The example I'd use for that as a basic one is Mass Effect; in that game (and its sequels), the game frequently serves you up with a number of mission objectives often on different planets, and lets you choose from your ship which of those drastically different locations you'll head to next. Most of the time once you pick one of those locations you're locked in there; you can't then leave once that story is in motion - but the choice you have there makes the player feel like they have a lot of latitude without going 'open world'. The order in which you do things has a measurable gameplay impact, too - depending on which story thread you tackle first, the story will warp and change in minor ways as a result. Beyond that, there's gameplay ramifications as well - you'll have different party members, skills or items available to you depending on what order you do them in, and one mission might be harder if you do it before doing another. It's less implicit a choice, but the Souls games also do this, though you make these decisions almost passively without being prompted based on difficulty stuff.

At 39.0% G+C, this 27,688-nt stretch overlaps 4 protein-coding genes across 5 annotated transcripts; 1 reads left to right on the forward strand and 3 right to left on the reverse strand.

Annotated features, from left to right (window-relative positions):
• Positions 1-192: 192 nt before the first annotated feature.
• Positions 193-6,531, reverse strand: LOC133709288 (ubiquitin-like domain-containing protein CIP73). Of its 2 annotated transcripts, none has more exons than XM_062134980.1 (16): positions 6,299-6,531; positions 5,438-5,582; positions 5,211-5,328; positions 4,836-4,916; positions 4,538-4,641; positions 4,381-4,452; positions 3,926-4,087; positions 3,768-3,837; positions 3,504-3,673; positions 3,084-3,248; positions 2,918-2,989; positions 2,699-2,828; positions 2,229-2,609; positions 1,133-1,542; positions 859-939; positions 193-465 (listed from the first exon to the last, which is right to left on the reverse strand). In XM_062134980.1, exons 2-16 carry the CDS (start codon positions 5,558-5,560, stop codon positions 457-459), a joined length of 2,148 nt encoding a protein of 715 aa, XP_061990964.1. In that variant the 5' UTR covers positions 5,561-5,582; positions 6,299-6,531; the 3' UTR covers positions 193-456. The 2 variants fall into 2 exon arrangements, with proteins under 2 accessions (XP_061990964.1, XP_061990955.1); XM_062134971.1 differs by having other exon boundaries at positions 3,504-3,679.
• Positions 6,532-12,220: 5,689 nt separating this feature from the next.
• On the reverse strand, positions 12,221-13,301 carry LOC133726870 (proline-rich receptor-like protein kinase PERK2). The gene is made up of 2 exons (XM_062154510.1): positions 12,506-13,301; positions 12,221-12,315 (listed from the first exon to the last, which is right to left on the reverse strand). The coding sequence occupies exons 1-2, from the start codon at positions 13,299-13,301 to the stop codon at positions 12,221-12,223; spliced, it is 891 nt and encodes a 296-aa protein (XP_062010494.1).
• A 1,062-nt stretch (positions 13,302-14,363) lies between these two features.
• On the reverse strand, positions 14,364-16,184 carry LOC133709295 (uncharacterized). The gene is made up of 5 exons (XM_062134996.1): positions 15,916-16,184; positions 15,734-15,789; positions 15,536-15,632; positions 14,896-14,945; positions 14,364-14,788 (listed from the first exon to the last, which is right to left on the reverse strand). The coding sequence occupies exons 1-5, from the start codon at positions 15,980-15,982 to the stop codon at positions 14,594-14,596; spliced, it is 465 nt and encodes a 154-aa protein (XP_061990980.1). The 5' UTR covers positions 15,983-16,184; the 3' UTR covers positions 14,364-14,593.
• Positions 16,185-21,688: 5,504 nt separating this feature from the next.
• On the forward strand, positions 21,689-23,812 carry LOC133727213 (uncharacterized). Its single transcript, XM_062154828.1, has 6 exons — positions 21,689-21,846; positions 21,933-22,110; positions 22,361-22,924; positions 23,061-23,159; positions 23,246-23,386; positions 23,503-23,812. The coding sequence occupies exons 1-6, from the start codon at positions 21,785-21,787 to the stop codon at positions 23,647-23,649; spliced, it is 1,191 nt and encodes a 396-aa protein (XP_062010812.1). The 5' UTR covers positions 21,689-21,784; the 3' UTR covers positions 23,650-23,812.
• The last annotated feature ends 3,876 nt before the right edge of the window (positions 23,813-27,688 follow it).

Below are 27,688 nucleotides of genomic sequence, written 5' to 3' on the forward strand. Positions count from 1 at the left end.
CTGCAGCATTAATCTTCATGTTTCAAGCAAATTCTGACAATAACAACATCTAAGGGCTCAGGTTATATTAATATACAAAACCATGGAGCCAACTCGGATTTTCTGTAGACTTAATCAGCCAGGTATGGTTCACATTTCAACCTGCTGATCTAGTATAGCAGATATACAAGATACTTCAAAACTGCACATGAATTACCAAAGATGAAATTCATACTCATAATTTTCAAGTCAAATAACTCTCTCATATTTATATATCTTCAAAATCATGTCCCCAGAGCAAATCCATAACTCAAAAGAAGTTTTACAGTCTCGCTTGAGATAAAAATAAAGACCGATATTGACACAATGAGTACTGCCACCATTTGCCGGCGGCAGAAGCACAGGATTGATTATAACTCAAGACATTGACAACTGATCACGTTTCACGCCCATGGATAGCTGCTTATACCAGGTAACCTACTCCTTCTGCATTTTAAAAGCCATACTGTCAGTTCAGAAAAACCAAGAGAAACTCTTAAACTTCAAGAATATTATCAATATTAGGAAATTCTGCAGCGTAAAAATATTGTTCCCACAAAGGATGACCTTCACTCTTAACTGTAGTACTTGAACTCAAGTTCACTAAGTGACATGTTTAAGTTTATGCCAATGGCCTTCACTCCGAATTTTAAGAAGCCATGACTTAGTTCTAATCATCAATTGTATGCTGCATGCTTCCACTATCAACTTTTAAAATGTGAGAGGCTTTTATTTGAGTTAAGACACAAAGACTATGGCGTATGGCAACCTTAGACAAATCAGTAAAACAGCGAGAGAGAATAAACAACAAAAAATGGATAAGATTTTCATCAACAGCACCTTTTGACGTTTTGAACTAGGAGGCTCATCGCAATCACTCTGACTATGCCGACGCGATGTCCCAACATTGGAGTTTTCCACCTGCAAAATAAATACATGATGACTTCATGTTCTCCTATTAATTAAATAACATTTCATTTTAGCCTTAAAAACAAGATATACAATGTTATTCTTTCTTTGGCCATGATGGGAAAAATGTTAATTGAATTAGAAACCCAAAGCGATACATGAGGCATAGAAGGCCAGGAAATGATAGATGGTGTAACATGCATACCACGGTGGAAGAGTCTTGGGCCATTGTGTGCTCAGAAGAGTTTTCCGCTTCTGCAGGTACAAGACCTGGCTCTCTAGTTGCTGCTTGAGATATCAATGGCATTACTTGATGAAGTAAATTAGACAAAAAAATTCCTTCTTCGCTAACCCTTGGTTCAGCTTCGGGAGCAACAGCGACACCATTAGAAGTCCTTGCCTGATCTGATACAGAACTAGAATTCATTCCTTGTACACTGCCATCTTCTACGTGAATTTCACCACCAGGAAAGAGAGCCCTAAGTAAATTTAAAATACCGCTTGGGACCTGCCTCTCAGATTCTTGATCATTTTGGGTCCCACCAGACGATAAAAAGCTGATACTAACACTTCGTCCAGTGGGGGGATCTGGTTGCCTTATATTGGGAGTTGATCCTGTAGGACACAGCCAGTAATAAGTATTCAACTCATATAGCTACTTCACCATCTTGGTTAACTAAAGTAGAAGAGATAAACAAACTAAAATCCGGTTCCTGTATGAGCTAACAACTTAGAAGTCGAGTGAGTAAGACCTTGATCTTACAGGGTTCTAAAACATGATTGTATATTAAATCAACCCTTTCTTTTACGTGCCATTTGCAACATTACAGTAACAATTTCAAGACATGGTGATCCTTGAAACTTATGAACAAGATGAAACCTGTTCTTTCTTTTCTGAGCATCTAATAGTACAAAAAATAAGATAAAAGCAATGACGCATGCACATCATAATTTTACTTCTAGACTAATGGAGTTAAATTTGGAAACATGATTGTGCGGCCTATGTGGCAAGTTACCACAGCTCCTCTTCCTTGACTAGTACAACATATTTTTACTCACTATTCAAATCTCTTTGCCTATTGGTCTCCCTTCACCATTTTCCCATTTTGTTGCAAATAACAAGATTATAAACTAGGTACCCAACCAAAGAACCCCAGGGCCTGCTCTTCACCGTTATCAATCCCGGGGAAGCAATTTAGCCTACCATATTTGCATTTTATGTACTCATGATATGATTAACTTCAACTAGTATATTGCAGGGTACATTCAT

This structure is really one that, in 3D at least, was pioneered by (of all things) Mario 64, though I feel of the RPG world Bioware has handled it best. I also think it's the best possible way to handle openness and giving the player a sense of choice and agency in how they traverse the world in a story-driven game - the story plays out broadly the same, but the pieces can be slotted into place in any order you wish, or in some cases, skipped entirely. I'm not saying this is the only approach, obviously, but this is one that works - and I'd be very sad indeed to see everybody simply try to ape the Fallout/Elder Scrolls structure. That structure does work, but it's a very specific thing, and it doesn't work for strong narratives. You need some linearity alongside that - and while I feel games should embrace non-linear storytelling as they're the only medium that can do it in this way, they need to do it smartly and not just throw everything at it blindly... which I feel a lot of developers and publishers have.